6,490 downloads bioinformatics

Alexander Sczyrba, Peter Hofmann, Peter Belmann, David Koslicki, Stefan Janssen, Johannes Dröge, Ivan Gregor, Stephan Majda, Jessika Fiedler, Eik Dahms, Andreas Bremges, Adrian Fritz, Ruben Garrido-Oter, Tue Sparholt Jørgensen, Nicole Shapiro, Philip D Blood, Alexey Gurevich, Yang Bai, Dmitrij Turaev, Matthew Z. DeMaere, Rayan Chikhi, Niranjan Nagarajan, Christopher Quince, Fernando Meyer, Monika Balvoit, Lars Hestbjerg Hansen, Søren J. Sørensen, Burton K H Chia, Bertrand Denis, Jeff L Froula, Zhong Wang, Robert Egan, Dongwan Don Kang, Jeffrey J Cook, Charles Deltel, Michael Beckstette, Claire Lemaitre, Pierre Peterlongo, Guillaume Rizk, Dominique Lavenier, Yu-Wei Wu, Steven W Singer, Chirag Jain, Marc Strous, Heiner Klingenberg, Peter Meinicke, Michael Barton, Thomas Lingner, Hsin-Hung Lin, Yu-Chieh Liao, Genivaldo Gueiros Z. Silva, Daniel A Cuevas, Robert A Edwards, Surya Saha, Vitor C Piro, Bernhard Y Renard, Mihai Pop, Hans-Peter Klenk, Markus Göker, Nikos C. Kyrpides, Tanja Woyke, Julia A Vorholt, Paul Schulze-Lefert, Edward M Rubin, Aaron E Darling, Thomas Rattei, Alice McHardy

In metagenome analysis, computational methods for assembly, taxonomic profiling and binning are key components facilitating downstream biological data interpretation. However, a lack of consensus about benchmarking datasets and evaluation metrics complicates proper performance assessment. The Critical Assessment of Metagenome Interpretation (CAMI) challenge has engaged the global developer community to benchmark their programs on datasets of unprecedented complexity and realism. Benchmark metagenomes were generated from ~700 newly sequenced microorganisms and ~600 novel viruses and plasmids, including genomes with varying degrees of relatedness to each other and to publicly available ones and representing common experimental setups. Across all datasets, assembly and genome binning programs performed well for species represented by individual genomes, while performance was substantially affected by the presence of related strains. Taxonomic profiling and binning programs were proficient at high taxonomic ranks, with a notable performance decrease below the family level. Parameter settings substantially impacted performances, underscoring the importance of program reproducibility. While highlighting current challenges in computational metagenomics, the CAMI results provide a roadmap for software selection to answer specific research questions.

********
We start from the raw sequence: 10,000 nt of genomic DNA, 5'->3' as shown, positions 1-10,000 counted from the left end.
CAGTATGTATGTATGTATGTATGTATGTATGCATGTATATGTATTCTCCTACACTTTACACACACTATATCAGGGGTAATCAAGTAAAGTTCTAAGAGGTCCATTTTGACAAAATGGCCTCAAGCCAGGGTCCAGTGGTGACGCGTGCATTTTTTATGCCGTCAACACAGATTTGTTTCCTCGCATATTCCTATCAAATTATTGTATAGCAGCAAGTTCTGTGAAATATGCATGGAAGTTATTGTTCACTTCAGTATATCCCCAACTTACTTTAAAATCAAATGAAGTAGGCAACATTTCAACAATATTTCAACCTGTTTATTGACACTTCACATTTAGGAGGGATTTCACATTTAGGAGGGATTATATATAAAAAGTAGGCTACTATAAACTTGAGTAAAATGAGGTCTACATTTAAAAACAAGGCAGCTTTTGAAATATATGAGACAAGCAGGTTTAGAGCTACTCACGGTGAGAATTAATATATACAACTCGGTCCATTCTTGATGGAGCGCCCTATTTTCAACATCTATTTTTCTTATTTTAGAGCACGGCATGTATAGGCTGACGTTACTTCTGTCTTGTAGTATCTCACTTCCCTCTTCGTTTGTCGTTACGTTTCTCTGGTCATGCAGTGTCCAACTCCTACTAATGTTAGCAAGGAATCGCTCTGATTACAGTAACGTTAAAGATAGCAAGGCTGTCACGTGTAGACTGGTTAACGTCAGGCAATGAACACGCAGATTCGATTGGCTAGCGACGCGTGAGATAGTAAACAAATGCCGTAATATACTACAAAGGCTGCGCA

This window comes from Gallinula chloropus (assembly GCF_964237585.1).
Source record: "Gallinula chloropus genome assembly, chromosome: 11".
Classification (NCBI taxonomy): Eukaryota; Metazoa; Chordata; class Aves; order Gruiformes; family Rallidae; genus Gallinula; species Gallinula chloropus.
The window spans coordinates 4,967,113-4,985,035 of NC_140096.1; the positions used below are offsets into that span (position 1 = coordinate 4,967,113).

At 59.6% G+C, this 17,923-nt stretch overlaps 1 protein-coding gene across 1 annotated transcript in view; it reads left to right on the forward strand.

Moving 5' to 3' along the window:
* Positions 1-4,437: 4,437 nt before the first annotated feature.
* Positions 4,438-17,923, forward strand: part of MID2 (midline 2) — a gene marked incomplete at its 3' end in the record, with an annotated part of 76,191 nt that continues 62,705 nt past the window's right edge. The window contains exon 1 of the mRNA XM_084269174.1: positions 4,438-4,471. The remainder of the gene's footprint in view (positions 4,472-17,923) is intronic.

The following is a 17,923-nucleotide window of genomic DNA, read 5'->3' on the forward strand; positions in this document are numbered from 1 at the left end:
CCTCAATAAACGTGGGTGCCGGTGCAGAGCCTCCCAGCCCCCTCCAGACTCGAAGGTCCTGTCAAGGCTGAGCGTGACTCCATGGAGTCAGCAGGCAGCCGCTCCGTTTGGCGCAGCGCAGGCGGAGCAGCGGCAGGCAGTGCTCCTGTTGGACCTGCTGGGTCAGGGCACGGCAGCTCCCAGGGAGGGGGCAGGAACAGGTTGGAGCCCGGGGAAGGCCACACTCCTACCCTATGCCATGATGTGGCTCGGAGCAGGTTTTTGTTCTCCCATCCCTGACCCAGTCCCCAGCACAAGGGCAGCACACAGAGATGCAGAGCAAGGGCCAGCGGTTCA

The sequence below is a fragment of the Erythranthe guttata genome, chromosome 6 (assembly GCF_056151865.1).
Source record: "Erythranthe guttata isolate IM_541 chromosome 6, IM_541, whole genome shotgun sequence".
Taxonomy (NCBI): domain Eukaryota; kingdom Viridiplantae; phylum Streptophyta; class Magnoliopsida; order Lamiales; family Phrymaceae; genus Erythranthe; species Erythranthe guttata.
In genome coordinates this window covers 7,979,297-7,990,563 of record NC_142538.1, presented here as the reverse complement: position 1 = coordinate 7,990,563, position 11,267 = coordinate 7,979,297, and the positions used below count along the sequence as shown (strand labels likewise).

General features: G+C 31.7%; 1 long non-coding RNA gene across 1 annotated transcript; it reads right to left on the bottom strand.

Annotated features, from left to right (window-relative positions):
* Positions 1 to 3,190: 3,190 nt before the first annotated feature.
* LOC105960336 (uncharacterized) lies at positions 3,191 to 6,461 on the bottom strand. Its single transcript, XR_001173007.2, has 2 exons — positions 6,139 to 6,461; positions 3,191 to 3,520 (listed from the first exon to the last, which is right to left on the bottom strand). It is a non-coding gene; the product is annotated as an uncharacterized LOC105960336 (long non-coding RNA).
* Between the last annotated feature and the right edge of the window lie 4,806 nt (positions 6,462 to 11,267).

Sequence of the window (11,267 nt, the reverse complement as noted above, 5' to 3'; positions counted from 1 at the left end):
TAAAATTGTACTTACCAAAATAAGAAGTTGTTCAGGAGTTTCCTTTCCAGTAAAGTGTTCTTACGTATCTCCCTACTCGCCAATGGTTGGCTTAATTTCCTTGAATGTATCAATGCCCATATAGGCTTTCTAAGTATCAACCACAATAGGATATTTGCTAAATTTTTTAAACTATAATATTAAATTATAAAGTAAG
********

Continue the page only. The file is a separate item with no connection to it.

44: DeepGS: Predicting phenotypes from genotypes using Deep Learning
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Posted to bioRxiv 31 Dec 2017

DeepGS: Predicting phenotypes from genotypes using Deep Learning
6,446 downloads bioinformatics

Wenlong Ma, Zhixu Qiu, Jie Song, Qian Cheng, Chuang Ma

Motivation: Genomic selection (GS) is a new breeding strategy by which the phenotypes of quantitative traits are usually predicted based on genome-wide markers of genotypes using conventional statistical models. However, the GS prediction models typically make strong assumptions and perform linear regression analysis, limiting their accuracies since they do not capture the complex, non-linear relationships within genotypes, and between genotypes and phenotypes. Results: We present a deep learning method, named DeepGS, to predict phenotypes from geno-types. Using a deep convolutional neural network, DeepGS uses hidden variables that jointly repre-sent features in genotypic markers when making predictions; it also employs convolution, sampling and dropout strategies to reduce the complexity of high-dimensional marker data. We used a large GS dataset to train DeepGS and compare its performance with other methods. In terms of mean normalized discounted cumulative gain value, DeepGS achieves an increase of 27.70%~246.34% over a conventional neural network in selecting top-ranked 1% individuals with high phenotypic values for the eight tested traits. Additionally, compared with the widely used method RR-BLUP, DeepGS still yields a relative improvement ranging from 1.44% to 65.24%. Through extensive simulation experiments, we also demonstrated the effectiveness and robustness of DeepGS for the absent of outlier individuals and subsets of genotypic markers. Finally, we illustrated the complementarity of DeepGS and RR-BLUP with an ensemble learning approach for further improving prediction performance. Availability: DeepGS is provided as an open source R package available at https://github.com/cma2015/DeepGS.